Once everyone is done, the skeletons are revealed. Here, players compare winners of each of the categories and score points appropriately, such as Length, which is a combination of the Tail and Spine sections. After every category has been scored, the next round begins. Successive rounds become progressively more difficult due to fewer resources being replenished. This drives up scarcity, making it even more difficult to resist using Notoriety-generating actions – while also increasing player interaction. Don’t be surprised by the end if everyone is undermining one another for some kind of advantage.
After three rounds, the game ends with players tallying up the final scores. The person with the highest Notoriety has drawn the most attention towards themselves for their levels of, shall we say, unconventional methods of behavior, and those points count against their score. Everyone else adds their Notoriety their score instead, and the person with the highest score emerges as the victor of the Bone Wars.
Make no bones about it: The Great Dinosaur Rush is a splendid example of game design that is familiar enough to be easily learned while still finding ways to tread into new territory. In the case of this game, it mixes light Euro-style decision-making with a tactile and even playful hands-on quality – two aspects rarely found together in the same game, let alone interwoven to any great success. Indeed, The Great Dinosaur Rush digs up two seemingly disparate ideas and fuses them together in a wonderfully thematic way.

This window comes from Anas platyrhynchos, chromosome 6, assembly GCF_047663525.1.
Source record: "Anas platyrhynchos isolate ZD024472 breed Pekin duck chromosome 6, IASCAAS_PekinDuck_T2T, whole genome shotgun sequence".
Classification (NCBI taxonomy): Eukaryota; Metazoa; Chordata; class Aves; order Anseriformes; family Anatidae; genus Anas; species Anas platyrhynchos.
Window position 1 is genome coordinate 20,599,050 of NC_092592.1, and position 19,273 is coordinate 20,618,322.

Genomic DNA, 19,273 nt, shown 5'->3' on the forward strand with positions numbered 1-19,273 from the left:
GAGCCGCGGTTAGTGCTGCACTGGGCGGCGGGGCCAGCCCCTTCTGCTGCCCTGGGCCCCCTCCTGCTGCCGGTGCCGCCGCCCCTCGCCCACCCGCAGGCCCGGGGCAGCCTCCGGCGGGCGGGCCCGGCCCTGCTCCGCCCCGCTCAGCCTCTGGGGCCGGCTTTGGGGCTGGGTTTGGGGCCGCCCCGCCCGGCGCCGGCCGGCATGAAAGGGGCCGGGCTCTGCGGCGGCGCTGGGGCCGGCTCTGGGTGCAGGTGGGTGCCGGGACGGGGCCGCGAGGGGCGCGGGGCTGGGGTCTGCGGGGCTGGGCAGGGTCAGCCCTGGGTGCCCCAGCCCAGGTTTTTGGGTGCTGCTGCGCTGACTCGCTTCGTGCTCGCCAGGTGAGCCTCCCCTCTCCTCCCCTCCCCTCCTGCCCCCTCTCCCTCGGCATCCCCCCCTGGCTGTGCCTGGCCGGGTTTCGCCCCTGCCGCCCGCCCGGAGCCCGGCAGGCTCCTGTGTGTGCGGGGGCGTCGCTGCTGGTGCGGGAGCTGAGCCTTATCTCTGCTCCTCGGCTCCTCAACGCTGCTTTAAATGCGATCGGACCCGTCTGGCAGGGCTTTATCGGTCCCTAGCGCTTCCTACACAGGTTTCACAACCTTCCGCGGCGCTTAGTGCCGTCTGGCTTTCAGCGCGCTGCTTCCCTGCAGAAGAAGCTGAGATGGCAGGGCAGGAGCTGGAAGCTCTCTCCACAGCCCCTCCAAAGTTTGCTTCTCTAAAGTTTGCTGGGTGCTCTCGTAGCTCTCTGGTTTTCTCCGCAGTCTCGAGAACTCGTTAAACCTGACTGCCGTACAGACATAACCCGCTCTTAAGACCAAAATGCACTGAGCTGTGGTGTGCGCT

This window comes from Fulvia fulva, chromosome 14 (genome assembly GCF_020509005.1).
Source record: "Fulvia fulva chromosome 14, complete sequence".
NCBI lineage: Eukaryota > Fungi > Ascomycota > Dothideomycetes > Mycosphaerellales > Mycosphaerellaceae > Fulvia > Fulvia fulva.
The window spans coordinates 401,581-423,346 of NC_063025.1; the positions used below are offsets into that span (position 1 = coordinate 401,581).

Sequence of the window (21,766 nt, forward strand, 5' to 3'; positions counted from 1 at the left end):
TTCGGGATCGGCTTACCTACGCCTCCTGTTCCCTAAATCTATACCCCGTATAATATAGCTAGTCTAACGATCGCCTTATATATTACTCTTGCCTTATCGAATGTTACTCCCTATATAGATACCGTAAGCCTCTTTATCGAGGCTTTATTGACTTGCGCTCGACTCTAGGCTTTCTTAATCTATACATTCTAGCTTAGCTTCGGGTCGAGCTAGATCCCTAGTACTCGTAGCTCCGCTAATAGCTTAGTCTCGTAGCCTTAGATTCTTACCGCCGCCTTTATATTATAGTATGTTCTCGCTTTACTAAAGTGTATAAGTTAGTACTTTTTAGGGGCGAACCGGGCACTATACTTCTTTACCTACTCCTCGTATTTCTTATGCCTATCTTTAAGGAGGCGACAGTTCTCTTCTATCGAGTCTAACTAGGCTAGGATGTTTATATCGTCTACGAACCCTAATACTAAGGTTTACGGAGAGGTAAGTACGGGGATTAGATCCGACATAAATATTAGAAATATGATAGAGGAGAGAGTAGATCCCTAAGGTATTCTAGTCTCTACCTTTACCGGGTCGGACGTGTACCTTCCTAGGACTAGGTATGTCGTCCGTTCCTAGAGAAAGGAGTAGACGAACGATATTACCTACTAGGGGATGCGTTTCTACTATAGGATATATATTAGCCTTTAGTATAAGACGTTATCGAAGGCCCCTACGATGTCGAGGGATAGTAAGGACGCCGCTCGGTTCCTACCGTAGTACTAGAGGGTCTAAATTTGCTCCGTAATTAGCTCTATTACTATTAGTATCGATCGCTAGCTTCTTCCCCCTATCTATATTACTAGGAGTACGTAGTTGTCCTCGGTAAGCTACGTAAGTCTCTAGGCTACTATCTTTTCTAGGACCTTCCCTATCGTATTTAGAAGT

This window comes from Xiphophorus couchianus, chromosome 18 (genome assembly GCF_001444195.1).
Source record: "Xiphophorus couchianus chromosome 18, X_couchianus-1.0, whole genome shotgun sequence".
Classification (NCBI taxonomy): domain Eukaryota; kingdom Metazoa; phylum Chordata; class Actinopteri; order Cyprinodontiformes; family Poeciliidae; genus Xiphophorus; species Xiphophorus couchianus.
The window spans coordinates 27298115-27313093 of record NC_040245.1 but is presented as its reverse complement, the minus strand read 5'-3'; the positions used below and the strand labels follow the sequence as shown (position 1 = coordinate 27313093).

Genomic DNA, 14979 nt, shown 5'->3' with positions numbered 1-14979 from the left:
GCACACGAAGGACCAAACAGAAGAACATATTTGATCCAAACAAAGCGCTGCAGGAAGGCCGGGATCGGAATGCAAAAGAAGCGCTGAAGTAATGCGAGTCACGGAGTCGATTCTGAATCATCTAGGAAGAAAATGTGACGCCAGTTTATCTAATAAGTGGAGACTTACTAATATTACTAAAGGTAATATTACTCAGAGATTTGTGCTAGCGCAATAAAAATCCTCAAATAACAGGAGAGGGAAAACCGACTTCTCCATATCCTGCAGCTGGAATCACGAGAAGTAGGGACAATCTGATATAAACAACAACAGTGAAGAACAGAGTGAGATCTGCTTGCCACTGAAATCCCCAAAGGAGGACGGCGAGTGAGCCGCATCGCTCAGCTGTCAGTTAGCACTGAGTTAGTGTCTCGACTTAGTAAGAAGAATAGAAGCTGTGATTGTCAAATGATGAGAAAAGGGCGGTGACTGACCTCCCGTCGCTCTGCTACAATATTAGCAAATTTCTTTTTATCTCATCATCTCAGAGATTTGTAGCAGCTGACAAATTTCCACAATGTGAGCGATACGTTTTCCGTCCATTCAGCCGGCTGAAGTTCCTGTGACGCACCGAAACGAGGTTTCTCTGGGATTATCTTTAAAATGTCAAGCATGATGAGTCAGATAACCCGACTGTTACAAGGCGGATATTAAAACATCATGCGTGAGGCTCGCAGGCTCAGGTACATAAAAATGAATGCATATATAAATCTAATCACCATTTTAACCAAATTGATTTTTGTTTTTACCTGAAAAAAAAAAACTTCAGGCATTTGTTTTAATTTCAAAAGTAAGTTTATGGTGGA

The game undoubtedly rewards you for making strategic choices over which bones to grab and how to construct various parts of your dinosaur each round, but the game’s true entertainment value and longevity is the fun that comes from constructing your own dinosaur every round. While The Great Dinosaur Rush is on the lighter end of the complexity scale, making it ideal as a good family or casual game, its ease of play, physical building aspects, and underutilized premise give it a much wider appeal with little effort. Consequently, if any of its pieces sound intriguing, you can do some more digging of your own over on the game’s Kickstarter. Dynamite not required.
This project has earned the Seal of the Republic